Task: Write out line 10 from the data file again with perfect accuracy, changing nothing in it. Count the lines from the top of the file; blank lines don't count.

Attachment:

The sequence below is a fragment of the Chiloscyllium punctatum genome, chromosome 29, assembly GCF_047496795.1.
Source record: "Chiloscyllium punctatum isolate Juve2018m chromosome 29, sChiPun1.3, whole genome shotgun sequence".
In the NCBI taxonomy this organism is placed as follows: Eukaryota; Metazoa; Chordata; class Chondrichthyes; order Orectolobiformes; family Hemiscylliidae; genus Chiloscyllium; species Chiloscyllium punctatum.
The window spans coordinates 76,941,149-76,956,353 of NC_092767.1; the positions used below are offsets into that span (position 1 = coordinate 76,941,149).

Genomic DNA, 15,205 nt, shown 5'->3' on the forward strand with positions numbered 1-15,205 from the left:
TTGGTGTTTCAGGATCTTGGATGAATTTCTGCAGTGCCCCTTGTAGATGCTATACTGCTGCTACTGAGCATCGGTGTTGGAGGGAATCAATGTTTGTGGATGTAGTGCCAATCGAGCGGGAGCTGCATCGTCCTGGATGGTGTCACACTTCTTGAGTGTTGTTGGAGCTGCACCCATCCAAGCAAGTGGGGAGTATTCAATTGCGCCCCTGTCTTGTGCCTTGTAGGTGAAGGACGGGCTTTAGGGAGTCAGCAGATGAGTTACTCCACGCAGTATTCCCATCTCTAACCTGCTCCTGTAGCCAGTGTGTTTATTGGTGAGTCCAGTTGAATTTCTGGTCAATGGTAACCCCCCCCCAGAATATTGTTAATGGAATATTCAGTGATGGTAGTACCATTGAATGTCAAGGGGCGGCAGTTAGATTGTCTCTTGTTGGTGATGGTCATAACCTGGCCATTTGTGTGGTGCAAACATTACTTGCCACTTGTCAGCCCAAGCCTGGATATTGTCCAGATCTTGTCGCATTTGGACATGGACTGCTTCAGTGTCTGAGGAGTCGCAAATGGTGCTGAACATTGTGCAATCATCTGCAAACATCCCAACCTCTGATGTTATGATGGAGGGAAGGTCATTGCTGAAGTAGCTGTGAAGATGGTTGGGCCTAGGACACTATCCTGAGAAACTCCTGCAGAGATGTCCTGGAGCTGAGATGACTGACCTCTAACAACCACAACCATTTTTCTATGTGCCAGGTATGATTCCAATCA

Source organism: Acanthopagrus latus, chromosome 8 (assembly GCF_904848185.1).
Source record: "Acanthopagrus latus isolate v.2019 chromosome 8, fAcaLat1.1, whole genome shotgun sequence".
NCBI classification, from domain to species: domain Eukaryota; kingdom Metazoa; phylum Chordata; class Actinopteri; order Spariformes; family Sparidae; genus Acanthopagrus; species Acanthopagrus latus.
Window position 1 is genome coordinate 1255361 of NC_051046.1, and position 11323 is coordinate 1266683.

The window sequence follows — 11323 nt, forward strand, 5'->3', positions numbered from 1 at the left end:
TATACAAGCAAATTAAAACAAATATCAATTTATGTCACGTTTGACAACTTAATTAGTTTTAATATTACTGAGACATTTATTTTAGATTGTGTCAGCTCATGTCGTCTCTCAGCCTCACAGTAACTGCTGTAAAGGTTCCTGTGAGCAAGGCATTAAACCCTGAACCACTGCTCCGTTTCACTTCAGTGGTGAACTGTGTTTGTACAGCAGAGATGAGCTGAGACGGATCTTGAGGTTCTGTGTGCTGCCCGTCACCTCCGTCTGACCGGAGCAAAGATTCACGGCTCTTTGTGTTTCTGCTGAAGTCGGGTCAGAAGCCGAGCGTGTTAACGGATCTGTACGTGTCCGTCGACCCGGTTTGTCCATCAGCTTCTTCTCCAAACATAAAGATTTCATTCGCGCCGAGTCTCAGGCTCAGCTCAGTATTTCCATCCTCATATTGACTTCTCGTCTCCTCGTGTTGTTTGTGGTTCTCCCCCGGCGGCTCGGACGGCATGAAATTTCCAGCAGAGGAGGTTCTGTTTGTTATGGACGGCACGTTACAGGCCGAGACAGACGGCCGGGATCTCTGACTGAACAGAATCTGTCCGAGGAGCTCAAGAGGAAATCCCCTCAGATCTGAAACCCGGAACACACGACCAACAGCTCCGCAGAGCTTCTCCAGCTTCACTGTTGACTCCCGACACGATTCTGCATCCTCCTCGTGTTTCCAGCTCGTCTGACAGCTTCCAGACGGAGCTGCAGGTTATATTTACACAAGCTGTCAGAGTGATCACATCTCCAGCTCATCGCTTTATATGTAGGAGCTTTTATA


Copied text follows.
Window position 1 is genome coordinate 1255361 of NC_051046.1, and position 11323 is coordinate 1266683.